ASI, Eruces Bolster Database Security

By Lisa Vaas  |  Posted 2003-01-14 Print this article Print

Companies develop software and hardware tools for encrypting database data.

Database security tool makers Application Security Inc. and Eruces Inc. are responding to customers demands that databases be secured against a rising flood of attacks. ASI is joining with nCipher Inc. Ltd. to produce a hardware/software database security module, in addition to rolling out an updates to its database security software for Microsoft Corp.s SQL Server and IBM DB2 databases. For its part, Eruces, is expanding the database and operating system support of its Tricryption Engine security software, as well as readying a new service that manages database security.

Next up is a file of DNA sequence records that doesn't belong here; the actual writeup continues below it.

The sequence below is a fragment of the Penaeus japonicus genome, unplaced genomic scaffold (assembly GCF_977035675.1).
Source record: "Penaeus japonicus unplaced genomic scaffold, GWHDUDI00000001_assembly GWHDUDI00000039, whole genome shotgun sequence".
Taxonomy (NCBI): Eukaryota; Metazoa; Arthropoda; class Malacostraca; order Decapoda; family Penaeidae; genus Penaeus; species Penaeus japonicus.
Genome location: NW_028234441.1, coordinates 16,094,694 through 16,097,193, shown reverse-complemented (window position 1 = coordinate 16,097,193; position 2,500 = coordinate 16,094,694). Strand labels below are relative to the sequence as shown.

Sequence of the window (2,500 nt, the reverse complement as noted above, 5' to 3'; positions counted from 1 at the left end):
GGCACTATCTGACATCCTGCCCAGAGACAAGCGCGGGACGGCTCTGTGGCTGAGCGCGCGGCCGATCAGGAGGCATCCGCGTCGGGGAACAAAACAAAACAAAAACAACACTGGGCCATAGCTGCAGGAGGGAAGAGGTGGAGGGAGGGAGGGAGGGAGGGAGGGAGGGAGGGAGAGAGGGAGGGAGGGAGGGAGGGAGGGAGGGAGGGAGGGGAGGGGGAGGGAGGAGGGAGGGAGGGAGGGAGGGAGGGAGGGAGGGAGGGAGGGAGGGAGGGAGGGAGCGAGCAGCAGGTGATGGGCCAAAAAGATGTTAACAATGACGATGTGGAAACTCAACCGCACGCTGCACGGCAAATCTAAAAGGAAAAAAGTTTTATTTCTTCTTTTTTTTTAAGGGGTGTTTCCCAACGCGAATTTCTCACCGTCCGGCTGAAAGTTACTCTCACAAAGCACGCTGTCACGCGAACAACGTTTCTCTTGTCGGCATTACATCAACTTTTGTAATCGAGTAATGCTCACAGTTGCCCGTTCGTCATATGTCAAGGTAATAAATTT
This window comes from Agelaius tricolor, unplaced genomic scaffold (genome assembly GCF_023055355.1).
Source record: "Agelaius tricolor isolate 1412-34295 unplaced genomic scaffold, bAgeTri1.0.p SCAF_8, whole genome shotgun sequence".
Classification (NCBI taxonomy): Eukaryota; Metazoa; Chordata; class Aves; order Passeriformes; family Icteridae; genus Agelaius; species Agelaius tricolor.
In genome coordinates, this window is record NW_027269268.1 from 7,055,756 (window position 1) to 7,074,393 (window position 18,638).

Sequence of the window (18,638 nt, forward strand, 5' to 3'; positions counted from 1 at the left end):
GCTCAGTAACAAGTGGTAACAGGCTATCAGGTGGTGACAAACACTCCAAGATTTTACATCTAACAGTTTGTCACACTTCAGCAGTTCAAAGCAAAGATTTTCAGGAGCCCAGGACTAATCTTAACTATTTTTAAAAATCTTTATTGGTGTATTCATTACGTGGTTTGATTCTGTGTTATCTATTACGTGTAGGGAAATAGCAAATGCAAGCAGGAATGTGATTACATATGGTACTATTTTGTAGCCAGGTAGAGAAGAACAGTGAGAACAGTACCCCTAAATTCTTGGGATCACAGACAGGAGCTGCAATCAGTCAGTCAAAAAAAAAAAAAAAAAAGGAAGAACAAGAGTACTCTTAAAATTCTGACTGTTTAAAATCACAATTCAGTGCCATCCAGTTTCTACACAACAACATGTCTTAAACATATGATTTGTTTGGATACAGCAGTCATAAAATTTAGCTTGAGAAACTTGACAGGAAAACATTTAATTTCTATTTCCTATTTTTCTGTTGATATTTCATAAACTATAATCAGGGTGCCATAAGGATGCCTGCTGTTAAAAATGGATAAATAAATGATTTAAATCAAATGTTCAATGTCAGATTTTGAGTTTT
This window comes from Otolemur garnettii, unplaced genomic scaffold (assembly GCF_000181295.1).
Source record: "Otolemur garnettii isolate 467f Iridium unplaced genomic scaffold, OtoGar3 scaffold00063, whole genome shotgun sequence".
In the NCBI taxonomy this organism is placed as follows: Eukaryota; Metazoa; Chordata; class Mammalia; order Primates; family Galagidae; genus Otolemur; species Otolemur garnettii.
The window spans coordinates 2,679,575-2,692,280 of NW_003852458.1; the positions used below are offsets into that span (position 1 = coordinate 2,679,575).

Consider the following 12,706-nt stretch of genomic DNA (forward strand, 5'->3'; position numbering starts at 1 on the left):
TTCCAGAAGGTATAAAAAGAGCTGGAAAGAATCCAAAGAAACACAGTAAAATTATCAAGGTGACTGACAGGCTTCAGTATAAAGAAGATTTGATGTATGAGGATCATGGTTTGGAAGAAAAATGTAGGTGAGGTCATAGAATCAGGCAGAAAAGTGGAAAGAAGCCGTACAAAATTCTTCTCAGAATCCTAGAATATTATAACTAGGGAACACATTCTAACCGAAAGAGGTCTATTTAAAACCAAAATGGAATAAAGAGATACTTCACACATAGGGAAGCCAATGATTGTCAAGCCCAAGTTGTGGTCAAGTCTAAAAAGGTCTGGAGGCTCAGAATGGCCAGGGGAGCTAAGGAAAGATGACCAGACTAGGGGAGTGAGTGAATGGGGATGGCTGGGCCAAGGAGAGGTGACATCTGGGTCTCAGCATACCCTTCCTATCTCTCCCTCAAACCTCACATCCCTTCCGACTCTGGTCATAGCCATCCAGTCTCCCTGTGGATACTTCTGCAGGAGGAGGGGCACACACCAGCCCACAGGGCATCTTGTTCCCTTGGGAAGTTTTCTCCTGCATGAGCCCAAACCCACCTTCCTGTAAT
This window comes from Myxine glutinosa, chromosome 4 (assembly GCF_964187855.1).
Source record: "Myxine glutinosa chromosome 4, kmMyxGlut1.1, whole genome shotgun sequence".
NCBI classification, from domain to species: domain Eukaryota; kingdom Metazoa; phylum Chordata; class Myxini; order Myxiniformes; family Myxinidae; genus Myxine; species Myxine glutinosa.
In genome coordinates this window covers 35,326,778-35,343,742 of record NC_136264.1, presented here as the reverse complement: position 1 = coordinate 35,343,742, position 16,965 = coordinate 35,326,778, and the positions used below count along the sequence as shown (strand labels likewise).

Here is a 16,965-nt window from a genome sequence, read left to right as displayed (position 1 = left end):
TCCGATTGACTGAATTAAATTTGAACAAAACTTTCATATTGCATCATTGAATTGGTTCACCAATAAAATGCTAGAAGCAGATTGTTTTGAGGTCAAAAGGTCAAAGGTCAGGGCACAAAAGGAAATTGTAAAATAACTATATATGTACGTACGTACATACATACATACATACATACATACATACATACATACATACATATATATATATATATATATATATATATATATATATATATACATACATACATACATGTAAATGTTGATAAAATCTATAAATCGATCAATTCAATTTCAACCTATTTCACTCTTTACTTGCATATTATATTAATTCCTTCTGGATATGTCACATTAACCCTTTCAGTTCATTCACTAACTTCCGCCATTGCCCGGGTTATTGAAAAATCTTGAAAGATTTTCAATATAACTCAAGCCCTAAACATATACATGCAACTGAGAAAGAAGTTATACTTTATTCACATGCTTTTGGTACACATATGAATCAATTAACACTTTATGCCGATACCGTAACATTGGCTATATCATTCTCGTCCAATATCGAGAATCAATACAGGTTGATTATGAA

ASI is readying a product that packages its DbEncrypt database encryption software with nCiphers encryption hardware. A ship date for the product has not been set. The ASI software tool encrypts rows and columns in a database with a variety of encryption algorithms. It includes templates from which users can build their own encryption procedures, with a point-and-click user interface for installing and managing the encryption. nCiphers cryptographic hardware is certified to Federal Information Processing Standard 140 Level 3, a benchmark for cryptographic security best practices.